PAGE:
Pro­fes­sor is a breath of fresh air

Auckland City Harbour News - - News -

Clean air ex­pert Alis­tair Wood­ward doesn’t smoke yet keeps an ash­tray on his desk to re­mind him­self that things change.

The heavy glass ash­tray is like those once seen in bars ev­ery­where but has Auck­land School of Medicine on it in red let­ters.

“Once the de­part­ment would be in a smoke-filled room but now we have smoke­free work­places,” Dr Wood­ward says.

Head of the Pop­u­la­tion Health School, the pro­fes­sor has been in­volved in air qual­ity re­search for more than 15 years.

An ad­vo­cate of smoke­free work­places, he says the idea was once un­think­able and when in 1995 he was part of a group that rec­om­mended the Syd­ney Olympics be smoke­free, and called for a work­place smok­ing ban, the me­dia had a field day.

“Our ideas were called out­ra­geous, nanny state, over the top and thought up by pointy-headed univer­sity types,” he says.

But Syd­ney was smoke­free and he says just as it is now un­ac­cept­able to smoke at work, one day peo­ple will feel the same about out­door air and open fires.

Dr Wood­ward be­lieves in 15 years we will won­der how peo­ple could have doubted do­ing some­thing about diesel trucks and open fires.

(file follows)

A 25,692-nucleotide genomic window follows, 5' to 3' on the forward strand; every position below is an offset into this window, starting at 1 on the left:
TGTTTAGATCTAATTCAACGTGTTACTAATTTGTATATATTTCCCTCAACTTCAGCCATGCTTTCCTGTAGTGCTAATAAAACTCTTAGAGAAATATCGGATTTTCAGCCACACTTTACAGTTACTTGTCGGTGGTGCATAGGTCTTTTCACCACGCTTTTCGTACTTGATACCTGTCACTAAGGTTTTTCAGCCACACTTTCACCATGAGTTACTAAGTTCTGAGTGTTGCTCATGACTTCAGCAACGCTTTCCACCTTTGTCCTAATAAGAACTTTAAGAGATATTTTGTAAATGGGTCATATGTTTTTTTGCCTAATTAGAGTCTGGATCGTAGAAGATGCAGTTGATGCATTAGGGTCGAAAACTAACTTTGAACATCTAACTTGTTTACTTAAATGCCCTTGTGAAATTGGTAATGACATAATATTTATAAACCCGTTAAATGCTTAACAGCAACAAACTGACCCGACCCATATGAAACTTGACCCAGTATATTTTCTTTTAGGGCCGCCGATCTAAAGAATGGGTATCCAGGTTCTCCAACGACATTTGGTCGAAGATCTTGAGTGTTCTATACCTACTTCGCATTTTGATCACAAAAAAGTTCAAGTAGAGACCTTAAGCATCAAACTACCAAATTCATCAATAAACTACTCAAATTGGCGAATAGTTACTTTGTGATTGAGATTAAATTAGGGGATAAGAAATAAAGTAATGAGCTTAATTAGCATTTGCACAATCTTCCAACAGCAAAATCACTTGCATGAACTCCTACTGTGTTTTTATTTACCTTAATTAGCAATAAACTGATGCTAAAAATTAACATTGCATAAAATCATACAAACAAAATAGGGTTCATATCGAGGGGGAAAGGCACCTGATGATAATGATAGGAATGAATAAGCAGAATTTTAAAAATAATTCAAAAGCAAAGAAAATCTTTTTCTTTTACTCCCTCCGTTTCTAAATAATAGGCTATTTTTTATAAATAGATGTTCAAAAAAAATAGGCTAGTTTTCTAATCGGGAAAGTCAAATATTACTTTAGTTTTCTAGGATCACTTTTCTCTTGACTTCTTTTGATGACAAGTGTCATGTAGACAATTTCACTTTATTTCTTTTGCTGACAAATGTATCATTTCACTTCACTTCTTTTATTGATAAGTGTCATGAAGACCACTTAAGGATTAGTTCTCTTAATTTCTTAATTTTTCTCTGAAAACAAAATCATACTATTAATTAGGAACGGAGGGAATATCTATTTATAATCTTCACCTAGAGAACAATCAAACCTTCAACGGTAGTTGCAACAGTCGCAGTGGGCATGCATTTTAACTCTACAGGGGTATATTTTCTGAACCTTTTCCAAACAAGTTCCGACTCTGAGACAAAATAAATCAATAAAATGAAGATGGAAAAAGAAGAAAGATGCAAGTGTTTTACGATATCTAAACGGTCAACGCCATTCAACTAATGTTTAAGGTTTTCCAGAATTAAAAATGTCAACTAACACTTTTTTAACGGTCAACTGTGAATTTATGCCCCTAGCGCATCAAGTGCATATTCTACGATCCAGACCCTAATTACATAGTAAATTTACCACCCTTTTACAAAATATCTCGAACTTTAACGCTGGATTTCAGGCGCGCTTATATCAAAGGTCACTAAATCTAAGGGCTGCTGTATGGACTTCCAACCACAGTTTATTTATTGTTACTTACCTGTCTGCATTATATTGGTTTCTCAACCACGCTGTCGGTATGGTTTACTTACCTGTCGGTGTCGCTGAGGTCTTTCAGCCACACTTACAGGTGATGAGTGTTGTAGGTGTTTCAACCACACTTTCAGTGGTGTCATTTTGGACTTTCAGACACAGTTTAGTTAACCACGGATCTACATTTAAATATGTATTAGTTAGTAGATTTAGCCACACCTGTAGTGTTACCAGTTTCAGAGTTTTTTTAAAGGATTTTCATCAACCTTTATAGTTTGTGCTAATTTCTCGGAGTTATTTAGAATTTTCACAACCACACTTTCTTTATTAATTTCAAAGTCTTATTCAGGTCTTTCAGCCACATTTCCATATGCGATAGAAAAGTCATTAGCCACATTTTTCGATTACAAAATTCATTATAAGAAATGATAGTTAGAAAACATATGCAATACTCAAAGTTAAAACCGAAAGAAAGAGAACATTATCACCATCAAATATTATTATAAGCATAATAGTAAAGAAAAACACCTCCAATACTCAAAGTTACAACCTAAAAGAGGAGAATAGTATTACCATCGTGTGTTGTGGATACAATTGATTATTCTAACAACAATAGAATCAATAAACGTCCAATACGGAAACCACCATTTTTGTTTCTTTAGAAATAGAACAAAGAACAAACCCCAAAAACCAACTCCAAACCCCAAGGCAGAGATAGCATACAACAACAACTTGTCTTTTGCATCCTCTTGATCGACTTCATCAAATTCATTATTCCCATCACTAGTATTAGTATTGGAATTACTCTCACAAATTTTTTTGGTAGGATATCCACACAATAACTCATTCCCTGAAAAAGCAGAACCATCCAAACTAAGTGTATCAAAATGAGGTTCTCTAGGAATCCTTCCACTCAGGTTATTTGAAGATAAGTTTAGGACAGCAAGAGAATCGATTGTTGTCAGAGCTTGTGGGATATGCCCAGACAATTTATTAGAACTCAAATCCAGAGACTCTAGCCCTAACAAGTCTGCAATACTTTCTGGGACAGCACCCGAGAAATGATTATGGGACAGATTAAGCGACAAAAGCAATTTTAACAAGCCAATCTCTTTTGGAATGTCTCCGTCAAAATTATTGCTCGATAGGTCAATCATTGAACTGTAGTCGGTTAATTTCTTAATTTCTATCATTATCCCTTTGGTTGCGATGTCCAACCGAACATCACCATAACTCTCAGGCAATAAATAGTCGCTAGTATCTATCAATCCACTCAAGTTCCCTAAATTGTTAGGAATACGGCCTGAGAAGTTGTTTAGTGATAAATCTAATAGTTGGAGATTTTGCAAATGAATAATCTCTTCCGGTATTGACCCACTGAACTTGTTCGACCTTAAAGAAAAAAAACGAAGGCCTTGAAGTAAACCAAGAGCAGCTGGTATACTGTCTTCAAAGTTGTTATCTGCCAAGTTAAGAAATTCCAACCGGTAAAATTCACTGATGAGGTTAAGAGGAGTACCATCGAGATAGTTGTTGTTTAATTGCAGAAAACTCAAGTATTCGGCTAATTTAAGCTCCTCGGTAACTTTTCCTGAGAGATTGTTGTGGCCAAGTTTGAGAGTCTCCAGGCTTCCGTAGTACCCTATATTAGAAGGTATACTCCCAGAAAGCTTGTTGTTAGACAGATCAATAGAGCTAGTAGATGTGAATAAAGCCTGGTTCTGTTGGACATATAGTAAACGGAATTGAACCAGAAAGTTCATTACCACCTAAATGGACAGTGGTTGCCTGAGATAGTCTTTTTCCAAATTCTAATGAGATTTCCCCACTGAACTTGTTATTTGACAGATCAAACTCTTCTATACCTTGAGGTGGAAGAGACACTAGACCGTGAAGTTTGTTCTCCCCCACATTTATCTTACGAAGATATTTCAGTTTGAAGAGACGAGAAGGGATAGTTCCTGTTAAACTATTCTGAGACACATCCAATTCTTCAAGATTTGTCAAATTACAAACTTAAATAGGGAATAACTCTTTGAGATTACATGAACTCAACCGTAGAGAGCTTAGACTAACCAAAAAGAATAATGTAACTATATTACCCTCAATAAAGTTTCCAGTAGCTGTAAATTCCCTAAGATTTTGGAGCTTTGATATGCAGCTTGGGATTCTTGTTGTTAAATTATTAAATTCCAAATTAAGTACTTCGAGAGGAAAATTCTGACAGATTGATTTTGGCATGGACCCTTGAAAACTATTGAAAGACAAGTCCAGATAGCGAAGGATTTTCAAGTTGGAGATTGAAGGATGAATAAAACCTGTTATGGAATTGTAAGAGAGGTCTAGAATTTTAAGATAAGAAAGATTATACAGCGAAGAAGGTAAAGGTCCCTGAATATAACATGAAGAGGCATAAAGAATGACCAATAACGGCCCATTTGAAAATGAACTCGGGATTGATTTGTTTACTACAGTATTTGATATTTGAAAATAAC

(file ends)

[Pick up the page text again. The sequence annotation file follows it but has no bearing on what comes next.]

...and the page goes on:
But he says rais­ing aware­ness about out­door air qual­ity is­sues is harder than rais­ing aware­ness about sec­ond­hand smoke be­cause it is less vis­i­ble, the causes are more var­ied and the ex­po­sure rates aren’t as high.

Re­cent stud­ies show peo­ple should be con­cerned. Even low lev­els of par­ti­cles in the out­doors in­crease peo­ple’s chances of se­ri­ous heart dis­ease.

Air pol­lu­tion is a health risk – es­pe­cially to el­derly and young peo­ple with res­pi­ra­tory ill­ness or asthma – and a thresh­old where par­ti­cles don’t cause dam­age has yet to be found.

Im­prov­ing in­su­la­tion helps air qual­ity as well as im­prov­ing health, he says.

Re­cently in­volved in a study on the topic, he says chil­dren in in­su­lated homes had fewer days off school, less ill­ness and asthma, the fam­i­lies were more com­fort­able and they saved money on heat­ing.

A sec­ond study looked at fam­i­lies us­ing un­flued heaters whose chil­dren had asthma.

Their homes were in­su­lated and the fam­i­lies given a heat pump, chip burner or flued gas heater. The chil­dren had less asthma and fewer days off school and vis­its to the doc­tor.

Dr Wood­ward says change oc­curs when there are win­win so­lu­tions.

“Re­duc­ing car travel is good for pol­lu­tion lo­cally, for the at­mos­phere, and it’s good in terms of get­ting peo­ple more ac­tive and be­cause we use less petrol.

“We know open fires cause more air pol­lu­tion than we ap­pre­ci­ated and they are in­effi We also know that it’s bad for peo­ple’s health to be in cold homes,” Dr Wood­ward says.

“If we can find ways of im­prov­ing heat­ing ef­fi­ciency there are di­rect health benefi • Dur­ing win­ter home fires cause 65 per­cent of harm­ful emis­sions. Peo­ple can re­duce pol­lu­tion by burn­ing bet­ter fires by hav­ing clean, dry, wood. Green or wet wood does not burn ef­fi­ciently.

Fresh air: Pro­fes­sor Alis­tair Wood­ward says in years to come peo­ple will look back and won­der why we were so slow to act on air pol­lu­tion.

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